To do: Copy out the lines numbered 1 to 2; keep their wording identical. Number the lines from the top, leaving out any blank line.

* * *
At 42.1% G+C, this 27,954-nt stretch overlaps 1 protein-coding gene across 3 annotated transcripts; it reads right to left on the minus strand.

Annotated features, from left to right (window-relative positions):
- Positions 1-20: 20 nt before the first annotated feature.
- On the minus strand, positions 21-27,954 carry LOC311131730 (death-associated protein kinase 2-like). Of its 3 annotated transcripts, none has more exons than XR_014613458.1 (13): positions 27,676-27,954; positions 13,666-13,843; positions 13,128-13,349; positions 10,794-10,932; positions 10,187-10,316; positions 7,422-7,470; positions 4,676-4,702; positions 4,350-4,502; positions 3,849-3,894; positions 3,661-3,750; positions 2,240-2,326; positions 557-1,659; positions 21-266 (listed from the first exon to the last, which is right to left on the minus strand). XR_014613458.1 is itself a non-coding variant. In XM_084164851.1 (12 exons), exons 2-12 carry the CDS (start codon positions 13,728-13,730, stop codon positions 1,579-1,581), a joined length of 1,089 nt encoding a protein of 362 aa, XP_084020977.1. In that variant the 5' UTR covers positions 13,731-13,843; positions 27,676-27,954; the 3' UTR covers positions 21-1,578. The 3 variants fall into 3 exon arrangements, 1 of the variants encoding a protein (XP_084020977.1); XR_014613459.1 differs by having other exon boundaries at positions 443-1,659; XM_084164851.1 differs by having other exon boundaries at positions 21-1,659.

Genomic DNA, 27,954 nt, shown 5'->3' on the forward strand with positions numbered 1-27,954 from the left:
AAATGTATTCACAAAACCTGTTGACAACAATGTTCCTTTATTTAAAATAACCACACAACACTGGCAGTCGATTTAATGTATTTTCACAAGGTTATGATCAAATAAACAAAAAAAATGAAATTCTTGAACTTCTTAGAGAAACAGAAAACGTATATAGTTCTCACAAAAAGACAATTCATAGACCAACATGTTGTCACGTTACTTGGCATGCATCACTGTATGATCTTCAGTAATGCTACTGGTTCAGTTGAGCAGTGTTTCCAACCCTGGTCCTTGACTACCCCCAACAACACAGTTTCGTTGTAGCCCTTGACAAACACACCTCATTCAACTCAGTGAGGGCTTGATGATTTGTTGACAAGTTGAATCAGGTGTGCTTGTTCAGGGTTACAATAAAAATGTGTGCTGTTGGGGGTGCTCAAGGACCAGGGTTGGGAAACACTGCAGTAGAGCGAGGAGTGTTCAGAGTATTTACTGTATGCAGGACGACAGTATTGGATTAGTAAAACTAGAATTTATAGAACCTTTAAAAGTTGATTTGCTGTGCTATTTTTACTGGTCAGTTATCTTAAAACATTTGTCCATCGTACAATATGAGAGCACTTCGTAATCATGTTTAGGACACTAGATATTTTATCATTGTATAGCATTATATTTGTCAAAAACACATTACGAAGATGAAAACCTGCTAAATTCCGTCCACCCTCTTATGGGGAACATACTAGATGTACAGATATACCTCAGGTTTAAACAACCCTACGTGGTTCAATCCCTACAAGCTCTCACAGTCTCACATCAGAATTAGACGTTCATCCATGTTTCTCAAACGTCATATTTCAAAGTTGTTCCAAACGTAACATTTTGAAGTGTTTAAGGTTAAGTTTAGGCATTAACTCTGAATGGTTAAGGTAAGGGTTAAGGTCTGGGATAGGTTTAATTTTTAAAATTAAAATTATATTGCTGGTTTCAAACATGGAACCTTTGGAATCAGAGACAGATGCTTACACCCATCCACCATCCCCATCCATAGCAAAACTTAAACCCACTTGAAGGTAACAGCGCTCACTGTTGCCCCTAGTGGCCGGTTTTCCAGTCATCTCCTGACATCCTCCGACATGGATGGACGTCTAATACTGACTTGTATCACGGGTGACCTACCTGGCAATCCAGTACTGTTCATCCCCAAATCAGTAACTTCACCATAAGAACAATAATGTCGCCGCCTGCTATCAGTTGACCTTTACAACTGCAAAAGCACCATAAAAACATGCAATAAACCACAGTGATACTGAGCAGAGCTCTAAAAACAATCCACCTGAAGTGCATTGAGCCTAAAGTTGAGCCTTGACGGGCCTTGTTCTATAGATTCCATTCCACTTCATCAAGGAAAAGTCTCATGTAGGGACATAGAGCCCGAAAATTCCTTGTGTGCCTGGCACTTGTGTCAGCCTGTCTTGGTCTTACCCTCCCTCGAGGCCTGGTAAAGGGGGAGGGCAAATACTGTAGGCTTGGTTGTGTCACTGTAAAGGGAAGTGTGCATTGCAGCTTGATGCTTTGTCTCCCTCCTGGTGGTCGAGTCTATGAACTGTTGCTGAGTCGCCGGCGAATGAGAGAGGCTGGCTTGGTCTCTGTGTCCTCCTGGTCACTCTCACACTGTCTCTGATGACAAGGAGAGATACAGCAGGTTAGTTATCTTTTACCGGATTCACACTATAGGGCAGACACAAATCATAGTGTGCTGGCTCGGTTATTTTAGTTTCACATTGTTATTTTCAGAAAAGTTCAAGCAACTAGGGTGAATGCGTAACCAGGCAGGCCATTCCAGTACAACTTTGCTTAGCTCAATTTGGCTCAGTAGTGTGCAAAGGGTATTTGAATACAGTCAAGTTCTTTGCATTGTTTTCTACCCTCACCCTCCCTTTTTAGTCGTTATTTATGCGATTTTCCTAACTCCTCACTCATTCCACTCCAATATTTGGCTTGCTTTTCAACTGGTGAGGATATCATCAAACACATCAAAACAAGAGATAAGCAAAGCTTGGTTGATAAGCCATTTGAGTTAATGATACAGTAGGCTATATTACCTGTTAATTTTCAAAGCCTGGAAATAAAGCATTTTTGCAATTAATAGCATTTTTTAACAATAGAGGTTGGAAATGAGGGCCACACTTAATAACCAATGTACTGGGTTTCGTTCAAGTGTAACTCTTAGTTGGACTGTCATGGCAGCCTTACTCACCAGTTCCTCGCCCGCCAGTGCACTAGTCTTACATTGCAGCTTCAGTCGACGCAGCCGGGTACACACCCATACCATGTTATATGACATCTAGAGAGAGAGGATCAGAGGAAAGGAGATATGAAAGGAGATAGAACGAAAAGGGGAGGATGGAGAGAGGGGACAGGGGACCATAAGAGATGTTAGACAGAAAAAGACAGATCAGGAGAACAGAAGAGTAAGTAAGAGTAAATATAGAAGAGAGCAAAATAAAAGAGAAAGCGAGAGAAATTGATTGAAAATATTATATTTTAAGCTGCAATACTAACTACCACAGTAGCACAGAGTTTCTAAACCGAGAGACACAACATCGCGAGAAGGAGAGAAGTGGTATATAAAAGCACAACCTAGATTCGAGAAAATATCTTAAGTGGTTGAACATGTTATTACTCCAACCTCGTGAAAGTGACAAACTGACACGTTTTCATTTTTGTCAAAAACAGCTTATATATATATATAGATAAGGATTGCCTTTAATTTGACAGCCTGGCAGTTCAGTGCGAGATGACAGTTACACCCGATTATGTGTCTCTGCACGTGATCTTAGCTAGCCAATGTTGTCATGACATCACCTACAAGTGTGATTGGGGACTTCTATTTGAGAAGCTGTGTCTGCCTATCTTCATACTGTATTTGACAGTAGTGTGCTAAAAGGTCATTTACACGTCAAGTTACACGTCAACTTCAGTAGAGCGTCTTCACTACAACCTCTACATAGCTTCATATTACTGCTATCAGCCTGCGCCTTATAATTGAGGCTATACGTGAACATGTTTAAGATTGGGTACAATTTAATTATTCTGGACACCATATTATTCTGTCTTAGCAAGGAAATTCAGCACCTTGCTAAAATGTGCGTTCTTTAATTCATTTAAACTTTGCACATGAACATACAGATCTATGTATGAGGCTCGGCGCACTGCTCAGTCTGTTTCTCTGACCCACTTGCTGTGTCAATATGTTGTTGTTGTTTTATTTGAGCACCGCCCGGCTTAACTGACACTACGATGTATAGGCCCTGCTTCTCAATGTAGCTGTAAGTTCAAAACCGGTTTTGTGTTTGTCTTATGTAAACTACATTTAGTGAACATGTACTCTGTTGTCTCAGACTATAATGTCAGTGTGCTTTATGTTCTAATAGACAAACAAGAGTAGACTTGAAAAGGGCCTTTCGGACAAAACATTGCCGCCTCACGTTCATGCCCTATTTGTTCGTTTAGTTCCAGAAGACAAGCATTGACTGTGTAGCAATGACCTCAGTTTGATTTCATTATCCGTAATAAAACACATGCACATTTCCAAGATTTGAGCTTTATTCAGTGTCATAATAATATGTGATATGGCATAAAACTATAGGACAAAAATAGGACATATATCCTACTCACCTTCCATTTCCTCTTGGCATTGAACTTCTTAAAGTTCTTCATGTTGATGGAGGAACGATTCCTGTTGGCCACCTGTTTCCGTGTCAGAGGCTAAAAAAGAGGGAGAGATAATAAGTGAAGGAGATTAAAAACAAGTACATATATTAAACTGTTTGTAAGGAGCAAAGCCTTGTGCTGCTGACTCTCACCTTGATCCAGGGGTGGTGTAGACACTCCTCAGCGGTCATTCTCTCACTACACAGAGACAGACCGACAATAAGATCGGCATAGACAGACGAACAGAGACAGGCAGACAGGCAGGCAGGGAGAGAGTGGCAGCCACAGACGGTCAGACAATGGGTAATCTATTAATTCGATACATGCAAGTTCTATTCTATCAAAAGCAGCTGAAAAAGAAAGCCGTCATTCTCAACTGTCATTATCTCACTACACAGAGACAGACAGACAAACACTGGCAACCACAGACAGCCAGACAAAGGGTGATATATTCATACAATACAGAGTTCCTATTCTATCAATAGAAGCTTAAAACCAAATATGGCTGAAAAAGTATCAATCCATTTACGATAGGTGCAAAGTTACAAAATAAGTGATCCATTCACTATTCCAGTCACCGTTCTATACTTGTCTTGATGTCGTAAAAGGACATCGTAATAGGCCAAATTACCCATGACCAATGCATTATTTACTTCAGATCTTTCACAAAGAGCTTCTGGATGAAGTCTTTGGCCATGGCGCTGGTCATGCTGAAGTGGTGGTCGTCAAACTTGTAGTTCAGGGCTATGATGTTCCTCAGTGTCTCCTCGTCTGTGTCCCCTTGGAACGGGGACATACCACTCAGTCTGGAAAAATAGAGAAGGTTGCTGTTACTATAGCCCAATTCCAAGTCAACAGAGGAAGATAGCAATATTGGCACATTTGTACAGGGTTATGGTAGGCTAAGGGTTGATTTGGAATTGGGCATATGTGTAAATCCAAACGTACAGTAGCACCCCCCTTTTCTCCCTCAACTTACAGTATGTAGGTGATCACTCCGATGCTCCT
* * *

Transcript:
At 42.1% G+C, this 27,954-nt stretch overlaps 1 protein-coding gene across 3 annotated transcripts; it reads right to left on the minus strand.

Annotated features, from left to right (window-relative positions):